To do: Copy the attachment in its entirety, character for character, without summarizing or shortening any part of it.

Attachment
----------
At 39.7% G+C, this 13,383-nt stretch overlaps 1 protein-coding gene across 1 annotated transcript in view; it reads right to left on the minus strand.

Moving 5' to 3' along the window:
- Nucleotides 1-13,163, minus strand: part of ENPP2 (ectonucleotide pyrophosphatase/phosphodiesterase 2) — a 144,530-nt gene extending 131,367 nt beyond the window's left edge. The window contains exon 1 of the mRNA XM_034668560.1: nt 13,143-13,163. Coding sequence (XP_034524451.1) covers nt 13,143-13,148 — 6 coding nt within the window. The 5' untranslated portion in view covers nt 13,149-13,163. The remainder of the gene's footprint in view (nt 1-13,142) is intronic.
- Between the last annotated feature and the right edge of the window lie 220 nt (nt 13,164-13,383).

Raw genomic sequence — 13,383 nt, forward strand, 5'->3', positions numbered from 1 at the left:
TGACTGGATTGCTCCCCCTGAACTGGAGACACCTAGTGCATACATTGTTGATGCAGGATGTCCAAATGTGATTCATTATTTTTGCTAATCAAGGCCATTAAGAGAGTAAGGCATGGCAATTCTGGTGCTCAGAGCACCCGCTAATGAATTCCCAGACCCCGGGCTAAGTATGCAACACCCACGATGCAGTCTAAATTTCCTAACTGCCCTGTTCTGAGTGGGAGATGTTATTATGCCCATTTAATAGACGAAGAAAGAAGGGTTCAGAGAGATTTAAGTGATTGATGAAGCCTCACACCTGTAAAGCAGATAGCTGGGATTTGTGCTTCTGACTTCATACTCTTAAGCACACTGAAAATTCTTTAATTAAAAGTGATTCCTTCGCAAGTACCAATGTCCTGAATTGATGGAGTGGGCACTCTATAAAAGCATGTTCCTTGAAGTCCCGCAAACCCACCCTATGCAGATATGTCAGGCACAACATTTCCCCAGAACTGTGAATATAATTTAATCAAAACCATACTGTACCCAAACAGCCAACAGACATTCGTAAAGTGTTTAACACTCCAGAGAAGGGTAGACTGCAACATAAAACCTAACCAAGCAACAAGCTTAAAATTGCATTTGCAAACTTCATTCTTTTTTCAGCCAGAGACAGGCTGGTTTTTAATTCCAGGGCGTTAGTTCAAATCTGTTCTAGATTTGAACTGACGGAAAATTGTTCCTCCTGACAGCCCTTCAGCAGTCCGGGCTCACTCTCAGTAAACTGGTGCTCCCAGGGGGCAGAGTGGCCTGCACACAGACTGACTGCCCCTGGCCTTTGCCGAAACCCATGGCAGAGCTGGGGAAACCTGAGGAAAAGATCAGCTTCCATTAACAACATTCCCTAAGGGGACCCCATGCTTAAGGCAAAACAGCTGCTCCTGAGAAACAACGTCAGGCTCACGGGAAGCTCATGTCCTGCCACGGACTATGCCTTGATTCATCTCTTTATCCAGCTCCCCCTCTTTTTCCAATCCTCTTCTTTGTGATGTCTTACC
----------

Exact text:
At 39.7% G+C, this 13,383-nt stretch overlaps 1 protein-coding gene across 1 annotated transcript in view; it reads right to left on the minus strand.

Moving 5' to 3' along the window:
- Nucleotides 1-13,163, minus strand: part of ENPP2 (ectonucleotide pyrophosphatase/phosphodiesterase 2) — a 144,530-nt gene extending 131,367 nt beyond the window's left edge. The window contains exon 1 of the mRNA XM_034668560.1: nt 13,143-13,163. Coding sequence (XP_034524451.1) covers nt 13,143-13,148 — 6 coding nt within the window. The 5' untranslated portion in view covers nt 13,149-13,163. The remainder of the gene's footprint in view (nt 1-13,142) is intronic.
- Between the last annotated feature and the right edge of the window lie 220 nt (nt 13,164-13,383).

Raw genomic sequence — 13,383 nt, forward strand, 5'->3', positions numbered from 1 at the left:
TGACTGGATTGCTCCCCCTGAACTGGAGACACCTAGTGCATACATTGTTGATGCAGGATGTCCAAATGTGATTCATTATTTTTGCTAATCAAGGCCATTAAGAGAGTAAGGCATGGCAATTCTGGTGCTCAGAGCACCCGCTAATGAATTCCCAGACCCCGGGCTAAGTATGCAACACCCACGATGCAGTCTAAATTTCCTAACTGCCCTGTTCTGAGTGGGAGATGTTATTATGCCCATTTAATAGACGAAGAAAGAAGGGTTCAGAGAGATTTAAGTGATTGATGAAGCCTCACACCTGTAAAGCAGATAGCTGGGATTTGTGCTTCTGACTTCATACTCTTAAGCACACTGAAAATTCTTTAATTAAAAGTGATTCCTTCGCAAGTACCAATGTCCTGAATTGATGGAGTGGGCACTCTATAAAAGCATGTTCCTTGAAGTCCCGCAAACCCACCCTATGCAGATATGTCAGGCACAACATTTCCCCAGAACTGTGAATATAATTTAATCAAAACCATACTGTACCCAAACAGCCAACAGACATTCGTAAAGTGTTTAACACTCCAGAGAAGGGTAGACTGCAACATAAAACCTAACCAAGCAACAAGCTTAAAATTGCATTTGCAAACTTCATTCTTTTTTCAGCCAGAGACAGGCTGGTTTTTAATTCCAGGGCGTTAGTTCAAATCTGTTCTAGATTTGAACTGACGGAAAATTGTTCCTCCTGACAGCCCTTCAGCAGTCCGGGCTCACTCTCAGTAAACTGGTGCTCCCAGGGGGCAGAGTGGCCTGCACACAGACTGACTGCCCCTGGCCTTTGCCGAAACCCATGGCAGAGCTGGGGAAACCTGAGGAAAAGATCAGCTTCCATTAACAACATTCCCTAAGGGGACCCCATGCTTAAGGCAAAACAGCTGCTCCTGAGAAACAACGTCAGGCTCACGGGAAGCTCATGTCCTGCCACGGACTATGCCTTGATTCATCTCTTTATCCAGCTCCCCCTCTTTTTCCAATCCTCTTCTTTGTGATGTCTTACC